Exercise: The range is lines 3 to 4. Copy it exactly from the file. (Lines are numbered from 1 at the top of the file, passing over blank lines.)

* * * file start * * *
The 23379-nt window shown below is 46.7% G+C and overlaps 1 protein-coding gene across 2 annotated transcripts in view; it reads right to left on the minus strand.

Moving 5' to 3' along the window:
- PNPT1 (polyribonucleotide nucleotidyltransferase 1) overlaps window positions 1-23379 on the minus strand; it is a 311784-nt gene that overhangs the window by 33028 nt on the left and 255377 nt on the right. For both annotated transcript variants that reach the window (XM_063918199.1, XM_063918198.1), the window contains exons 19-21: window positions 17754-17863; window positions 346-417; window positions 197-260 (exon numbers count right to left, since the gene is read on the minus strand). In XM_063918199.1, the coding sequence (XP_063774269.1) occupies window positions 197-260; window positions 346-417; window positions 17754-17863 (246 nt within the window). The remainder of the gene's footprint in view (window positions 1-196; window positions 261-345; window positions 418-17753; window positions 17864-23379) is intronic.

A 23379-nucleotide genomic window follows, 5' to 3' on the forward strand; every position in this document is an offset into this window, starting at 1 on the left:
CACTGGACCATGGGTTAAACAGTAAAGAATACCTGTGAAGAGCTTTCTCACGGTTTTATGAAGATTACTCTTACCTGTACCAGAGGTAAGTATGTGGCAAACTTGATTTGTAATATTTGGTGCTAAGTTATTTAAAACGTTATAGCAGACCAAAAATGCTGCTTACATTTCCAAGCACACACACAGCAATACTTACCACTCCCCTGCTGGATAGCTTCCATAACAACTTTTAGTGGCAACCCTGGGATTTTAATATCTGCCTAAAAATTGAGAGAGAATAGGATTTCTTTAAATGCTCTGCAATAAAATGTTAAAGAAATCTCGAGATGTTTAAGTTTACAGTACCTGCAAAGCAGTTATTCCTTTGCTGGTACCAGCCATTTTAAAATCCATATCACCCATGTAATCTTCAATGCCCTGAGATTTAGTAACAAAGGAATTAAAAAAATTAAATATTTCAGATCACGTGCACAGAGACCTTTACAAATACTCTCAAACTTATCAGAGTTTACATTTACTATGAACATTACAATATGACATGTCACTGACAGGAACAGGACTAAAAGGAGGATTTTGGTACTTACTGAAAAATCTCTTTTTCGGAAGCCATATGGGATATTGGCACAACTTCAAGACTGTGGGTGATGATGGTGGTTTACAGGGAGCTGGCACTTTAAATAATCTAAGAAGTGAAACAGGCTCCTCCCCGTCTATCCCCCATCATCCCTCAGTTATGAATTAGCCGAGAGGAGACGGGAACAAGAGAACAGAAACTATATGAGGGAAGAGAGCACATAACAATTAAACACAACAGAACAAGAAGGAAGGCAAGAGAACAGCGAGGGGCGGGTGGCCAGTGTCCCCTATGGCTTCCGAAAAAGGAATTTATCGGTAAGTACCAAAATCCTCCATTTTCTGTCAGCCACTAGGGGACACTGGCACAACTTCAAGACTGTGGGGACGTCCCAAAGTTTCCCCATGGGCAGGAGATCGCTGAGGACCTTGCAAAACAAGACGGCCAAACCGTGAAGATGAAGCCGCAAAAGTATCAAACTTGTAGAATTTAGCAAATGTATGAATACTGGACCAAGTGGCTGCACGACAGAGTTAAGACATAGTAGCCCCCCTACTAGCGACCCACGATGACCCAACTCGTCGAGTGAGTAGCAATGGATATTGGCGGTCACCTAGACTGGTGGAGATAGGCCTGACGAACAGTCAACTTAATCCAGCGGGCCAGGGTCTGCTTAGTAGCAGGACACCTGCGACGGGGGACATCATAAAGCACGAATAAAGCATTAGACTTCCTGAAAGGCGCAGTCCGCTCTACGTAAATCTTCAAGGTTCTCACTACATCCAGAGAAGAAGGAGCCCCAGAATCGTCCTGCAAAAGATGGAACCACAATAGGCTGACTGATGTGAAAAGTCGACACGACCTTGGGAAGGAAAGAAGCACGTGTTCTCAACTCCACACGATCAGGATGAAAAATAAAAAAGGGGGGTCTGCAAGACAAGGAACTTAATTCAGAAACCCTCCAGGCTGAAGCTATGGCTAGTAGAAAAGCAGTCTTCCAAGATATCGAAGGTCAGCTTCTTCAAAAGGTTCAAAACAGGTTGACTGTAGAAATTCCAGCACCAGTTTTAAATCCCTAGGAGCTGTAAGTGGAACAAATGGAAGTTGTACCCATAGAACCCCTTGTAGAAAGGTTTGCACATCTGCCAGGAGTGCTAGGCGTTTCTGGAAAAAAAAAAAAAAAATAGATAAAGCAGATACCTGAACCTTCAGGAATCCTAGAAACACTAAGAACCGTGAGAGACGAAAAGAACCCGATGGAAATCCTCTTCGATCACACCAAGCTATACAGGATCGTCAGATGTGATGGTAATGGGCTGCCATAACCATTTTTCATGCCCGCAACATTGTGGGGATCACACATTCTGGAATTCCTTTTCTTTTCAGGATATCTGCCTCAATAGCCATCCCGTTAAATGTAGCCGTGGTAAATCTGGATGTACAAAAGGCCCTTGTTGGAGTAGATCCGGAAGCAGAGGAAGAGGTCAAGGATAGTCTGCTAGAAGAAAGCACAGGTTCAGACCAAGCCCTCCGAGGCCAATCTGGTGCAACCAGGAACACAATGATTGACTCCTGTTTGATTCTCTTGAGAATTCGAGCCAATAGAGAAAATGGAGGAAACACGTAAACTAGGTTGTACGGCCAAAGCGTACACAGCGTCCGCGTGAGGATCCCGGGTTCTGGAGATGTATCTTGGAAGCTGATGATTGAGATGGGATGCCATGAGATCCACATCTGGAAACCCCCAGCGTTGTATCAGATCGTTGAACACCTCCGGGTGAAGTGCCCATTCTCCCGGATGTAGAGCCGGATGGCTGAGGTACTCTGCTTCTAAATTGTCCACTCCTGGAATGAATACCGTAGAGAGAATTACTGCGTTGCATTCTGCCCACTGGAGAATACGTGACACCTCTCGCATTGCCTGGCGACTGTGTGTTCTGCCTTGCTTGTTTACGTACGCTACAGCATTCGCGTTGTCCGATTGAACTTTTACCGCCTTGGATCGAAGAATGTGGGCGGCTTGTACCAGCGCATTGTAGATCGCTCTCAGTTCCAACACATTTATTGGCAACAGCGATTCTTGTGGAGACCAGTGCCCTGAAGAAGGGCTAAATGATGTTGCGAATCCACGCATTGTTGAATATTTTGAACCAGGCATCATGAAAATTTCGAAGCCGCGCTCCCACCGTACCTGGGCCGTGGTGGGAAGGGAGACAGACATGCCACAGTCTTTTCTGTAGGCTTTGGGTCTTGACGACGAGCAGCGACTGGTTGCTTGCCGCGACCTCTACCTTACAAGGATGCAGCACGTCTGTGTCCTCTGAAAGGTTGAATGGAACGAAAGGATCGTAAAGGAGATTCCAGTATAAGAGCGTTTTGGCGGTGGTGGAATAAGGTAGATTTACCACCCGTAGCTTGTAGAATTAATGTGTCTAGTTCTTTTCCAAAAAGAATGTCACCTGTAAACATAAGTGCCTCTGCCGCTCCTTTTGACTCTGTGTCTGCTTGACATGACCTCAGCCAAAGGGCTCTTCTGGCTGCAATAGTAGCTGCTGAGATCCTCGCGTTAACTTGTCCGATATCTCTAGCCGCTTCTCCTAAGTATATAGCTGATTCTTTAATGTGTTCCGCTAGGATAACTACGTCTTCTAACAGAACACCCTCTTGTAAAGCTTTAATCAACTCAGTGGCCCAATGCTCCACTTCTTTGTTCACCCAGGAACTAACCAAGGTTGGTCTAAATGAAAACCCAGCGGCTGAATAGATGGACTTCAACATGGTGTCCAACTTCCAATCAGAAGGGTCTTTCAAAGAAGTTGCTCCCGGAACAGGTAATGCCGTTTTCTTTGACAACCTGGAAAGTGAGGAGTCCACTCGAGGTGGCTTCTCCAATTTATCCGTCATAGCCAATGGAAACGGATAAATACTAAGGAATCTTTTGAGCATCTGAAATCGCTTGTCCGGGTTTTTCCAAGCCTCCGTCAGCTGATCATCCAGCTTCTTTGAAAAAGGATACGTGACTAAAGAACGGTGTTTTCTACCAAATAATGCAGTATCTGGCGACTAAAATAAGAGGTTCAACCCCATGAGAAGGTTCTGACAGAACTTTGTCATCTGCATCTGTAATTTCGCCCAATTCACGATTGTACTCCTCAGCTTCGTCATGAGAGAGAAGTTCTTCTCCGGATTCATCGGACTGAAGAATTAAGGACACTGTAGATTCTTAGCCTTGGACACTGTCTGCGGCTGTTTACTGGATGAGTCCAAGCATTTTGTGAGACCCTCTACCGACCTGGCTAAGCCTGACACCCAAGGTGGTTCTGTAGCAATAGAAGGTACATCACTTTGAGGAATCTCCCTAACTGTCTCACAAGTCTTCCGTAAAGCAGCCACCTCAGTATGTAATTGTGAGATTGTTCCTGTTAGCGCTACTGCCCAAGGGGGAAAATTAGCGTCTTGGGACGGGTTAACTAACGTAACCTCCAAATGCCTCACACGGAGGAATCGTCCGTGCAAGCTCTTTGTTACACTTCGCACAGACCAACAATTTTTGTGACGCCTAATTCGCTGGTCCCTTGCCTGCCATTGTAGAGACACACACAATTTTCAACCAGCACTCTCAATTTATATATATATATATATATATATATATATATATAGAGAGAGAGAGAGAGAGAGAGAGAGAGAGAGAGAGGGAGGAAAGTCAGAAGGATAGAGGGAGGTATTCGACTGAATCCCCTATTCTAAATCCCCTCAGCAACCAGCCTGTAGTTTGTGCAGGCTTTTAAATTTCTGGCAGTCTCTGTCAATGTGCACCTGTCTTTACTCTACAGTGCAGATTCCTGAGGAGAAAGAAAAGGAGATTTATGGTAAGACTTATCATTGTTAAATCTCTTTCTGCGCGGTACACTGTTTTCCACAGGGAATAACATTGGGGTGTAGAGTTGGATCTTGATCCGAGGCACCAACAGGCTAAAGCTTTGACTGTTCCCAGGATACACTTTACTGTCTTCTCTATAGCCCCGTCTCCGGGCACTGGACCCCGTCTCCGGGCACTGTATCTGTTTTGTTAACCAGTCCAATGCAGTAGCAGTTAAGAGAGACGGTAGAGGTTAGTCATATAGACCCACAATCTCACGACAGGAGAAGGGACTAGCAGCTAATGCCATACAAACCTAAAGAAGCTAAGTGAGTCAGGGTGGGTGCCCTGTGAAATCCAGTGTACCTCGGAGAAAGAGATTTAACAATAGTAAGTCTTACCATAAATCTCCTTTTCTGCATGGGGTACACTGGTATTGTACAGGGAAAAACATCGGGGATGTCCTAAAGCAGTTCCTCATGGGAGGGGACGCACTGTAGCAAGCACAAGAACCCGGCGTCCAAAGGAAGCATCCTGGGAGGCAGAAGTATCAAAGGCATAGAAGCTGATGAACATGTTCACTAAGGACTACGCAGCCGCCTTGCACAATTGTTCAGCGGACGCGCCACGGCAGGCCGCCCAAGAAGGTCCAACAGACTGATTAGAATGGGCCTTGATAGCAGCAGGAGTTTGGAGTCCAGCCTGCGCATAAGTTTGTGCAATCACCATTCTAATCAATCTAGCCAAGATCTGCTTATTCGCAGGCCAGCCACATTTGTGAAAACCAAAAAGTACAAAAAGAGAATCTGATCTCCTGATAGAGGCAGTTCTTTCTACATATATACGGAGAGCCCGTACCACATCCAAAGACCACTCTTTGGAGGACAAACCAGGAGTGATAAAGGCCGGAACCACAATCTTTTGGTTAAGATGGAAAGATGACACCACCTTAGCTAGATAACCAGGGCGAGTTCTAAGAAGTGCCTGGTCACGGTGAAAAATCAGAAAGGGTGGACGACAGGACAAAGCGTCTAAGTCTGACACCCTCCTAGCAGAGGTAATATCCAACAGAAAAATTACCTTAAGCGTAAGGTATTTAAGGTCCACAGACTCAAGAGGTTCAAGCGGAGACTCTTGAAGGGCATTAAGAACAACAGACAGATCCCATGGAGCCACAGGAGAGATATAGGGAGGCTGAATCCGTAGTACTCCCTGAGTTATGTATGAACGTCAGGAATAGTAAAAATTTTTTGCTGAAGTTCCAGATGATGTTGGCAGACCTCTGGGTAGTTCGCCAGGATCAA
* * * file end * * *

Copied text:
- PNPT1 (polyribonucleotide nucleotidyltransferase 1) overlaps window positions 1-23379 on the minus strand; it is a 311784-nt gene that overhangs the window by 33028 nt on the left and 255377 nt on the right. For both annotated transcript variants that reach the window (XM_063918199.1, XM_063918198.1), the window contains exons 19-21: window positions 17754-17863; window positions 346-417; window positions 197-260 (exon numbers count right to left, since the gene is read on the minus strand). In XM_063918199.1, the coding sequence (XP_063774269.1) occupies window positions 197-260; window positions 346-417; window positions 17754-17863 (246 nt within the window). The remainder of the gene's footprint in view (window positions 1-196; window positions 261-345; window positions 418-17753; window positions 17864-23379) is intronic.

A 23379-nucleotide genomic window follows, 5' to 3' on the forward strand; every position in this document is an offset into this window, starting at 1 on the left: